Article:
Investigating Scaling Effects and Runoff Behavior Using Remote Sensed Data and Modeling in the Mississippi River Basin

Monday, 15 December 2014
Yuanhao Zhao1, Yeosang Yoon2, Edward Beighley II2, Tamlin Pavelsky3 and Hyongki Lee4, (1)Northeastern University, Boston, MA, United States, (2)Northeastern University, Department of Civil and Environmental Engineering, Boston, MA, United States, (3)University of North Carolina, Chapel Hill, NC, United States, (4)University of Houston, Department of Civil and Environmental Engineering, Houston, TX, United States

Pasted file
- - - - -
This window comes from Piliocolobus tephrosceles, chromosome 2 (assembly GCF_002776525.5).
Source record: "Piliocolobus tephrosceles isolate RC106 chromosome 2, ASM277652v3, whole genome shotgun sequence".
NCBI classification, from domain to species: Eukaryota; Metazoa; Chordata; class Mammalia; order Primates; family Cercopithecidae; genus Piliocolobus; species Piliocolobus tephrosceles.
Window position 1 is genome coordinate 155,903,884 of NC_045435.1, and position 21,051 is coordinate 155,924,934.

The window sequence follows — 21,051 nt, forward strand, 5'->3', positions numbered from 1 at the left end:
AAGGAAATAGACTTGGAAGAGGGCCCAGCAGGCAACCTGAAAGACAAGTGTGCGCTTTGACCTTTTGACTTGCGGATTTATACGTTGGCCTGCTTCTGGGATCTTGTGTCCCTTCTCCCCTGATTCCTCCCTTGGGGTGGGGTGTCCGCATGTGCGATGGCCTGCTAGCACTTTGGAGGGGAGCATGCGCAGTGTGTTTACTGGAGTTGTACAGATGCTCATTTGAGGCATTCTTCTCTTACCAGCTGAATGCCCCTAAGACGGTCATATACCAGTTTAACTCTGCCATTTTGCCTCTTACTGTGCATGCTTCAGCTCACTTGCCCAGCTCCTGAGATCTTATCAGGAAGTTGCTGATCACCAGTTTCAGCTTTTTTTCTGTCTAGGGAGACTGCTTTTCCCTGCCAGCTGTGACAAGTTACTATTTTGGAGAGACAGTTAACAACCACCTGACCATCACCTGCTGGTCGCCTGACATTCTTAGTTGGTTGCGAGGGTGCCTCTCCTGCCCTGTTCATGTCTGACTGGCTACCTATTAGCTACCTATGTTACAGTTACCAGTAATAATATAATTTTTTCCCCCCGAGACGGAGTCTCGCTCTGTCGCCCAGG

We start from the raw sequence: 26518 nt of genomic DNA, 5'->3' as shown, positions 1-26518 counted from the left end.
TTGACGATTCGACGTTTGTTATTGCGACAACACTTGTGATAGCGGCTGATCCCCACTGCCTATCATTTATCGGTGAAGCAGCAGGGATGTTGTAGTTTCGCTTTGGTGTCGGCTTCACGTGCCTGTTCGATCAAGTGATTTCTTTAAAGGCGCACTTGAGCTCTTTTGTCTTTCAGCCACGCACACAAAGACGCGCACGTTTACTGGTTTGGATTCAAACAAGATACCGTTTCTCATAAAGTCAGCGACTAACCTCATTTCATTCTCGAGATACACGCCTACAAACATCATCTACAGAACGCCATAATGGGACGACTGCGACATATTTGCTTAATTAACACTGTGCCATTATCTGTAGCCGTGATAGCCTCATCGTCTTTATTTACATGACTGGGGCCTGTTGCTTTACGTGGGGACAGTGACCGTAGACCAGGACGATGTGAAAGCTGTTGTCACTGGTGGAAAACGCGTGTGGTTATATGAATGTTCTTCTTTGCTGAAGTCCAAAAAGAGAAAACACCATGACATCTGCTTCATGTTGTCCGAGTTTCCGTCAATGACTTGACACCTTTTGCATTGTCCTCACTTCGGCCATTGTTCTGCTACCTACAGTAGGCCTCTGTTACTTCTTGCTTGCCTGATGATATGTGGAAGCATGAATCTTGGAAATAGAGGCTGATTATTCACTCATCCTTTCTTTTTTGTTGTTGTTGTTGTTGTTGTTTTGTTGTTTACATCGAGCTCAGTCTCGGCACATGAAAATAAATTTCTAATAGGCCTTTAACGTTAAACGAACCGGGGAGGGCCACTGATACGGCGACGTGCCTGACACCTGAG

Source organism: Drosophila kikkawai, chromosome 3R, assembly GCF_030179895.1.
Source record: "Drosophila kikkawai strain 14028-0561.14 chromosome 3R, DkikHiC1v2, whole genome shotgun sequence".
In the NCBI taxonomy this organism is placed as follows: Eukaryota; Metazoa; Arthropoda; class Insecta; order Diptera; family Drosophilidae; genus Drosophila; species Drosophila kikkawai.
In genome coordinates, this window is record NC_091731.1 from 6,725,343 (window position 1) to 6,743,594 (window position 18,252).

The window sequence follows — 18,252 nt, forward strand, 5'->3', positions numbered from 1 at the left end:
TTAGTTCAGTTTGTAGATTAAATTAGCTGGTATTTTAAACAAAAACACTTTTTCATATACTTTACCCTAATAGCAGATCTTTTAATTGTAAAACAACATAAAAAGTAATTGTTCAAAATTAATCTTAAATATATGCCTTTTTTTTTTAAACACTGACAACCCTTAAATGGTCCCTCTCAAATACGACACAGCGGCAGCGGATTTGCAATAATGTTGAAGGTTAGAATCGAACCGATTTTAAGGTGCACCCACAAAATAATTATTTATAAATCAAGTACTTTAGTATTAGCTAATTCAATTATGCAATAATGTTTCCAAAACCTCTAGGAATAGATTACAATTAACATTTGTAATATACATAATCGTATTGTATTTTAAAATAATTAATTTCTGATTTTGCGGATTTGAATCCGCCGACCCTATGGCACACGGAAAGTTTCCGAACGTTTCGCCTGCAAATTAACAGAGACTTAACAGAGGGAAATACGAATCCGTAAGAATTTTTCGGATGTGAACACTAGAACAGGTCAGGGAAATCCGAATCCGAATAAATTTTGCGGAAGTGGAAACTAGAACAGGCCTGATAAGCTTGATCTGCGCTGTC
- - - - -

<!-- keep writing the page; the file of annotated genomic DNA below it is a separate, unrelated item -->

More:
The hydrologic community has made significant advancements in our predictive understanding of the hydrologic cycle at continental to global scales. Still, there is need for improving model realism at the local scale (i.e., individual river reaches) to evaluate potential impacts of climate variability or landscape disturbances on water availability, ecosystem services and flood/drought risk. It is also well known that scaling issues has large effects on different hydrological processes. The assessment of local water resources and related systems (e.g., ecological and biogeochemical cycles) requires predictive capabilities for flood events not achievable in many current Earth System models. Here, we use an event-focused hydrologic modeling approach applicable at continental to global scales to study hydrologic scaling effects by systematically varying model scales. A case study in the Mississippi River Basin (3.0 M sqkm) is presented. Driven by TRMM precipitation (3B42v7), MODIS evapotranspiration (MOD16A2), MODIS land cover (MCD12C1), AMSR-E snow water equivalent (SWE), LandSat based river widths, and SRTM digital elevation data (v4.1), the Hillslope River Routing (HRR) hydrologic model is used to estimate daily streamflow throughout the Mississippi River Basin for the period 2004-2012. To generate runoff, a coefficient (α) based is used approach, where runoff is α times precipitation and α varies with soil moisture. The generated runoff is routed with HRR to simulate event hydrographs. In our approach, the runoff coefficient varies in space and time with the maximum value based on land cover, soil type and slope, and the time varying values are based on a relationship with relative soil moisture. Results are presented to illustrate how initial soil moisture conditions impact runoff generation and event hydrograph behavior. Simulated hydrographs are analyzed over a range of model resolutions (i.e., sub-catchment areas ranging from about 10 to 10,000 sqkm) to investigate hydrologic scaling behavior. We also explore model behavior related to individual hydrologic characteristics by systematically averaging over different spatial scales individual model parameters and forcings (rainfall, soil depth, and slope, etc).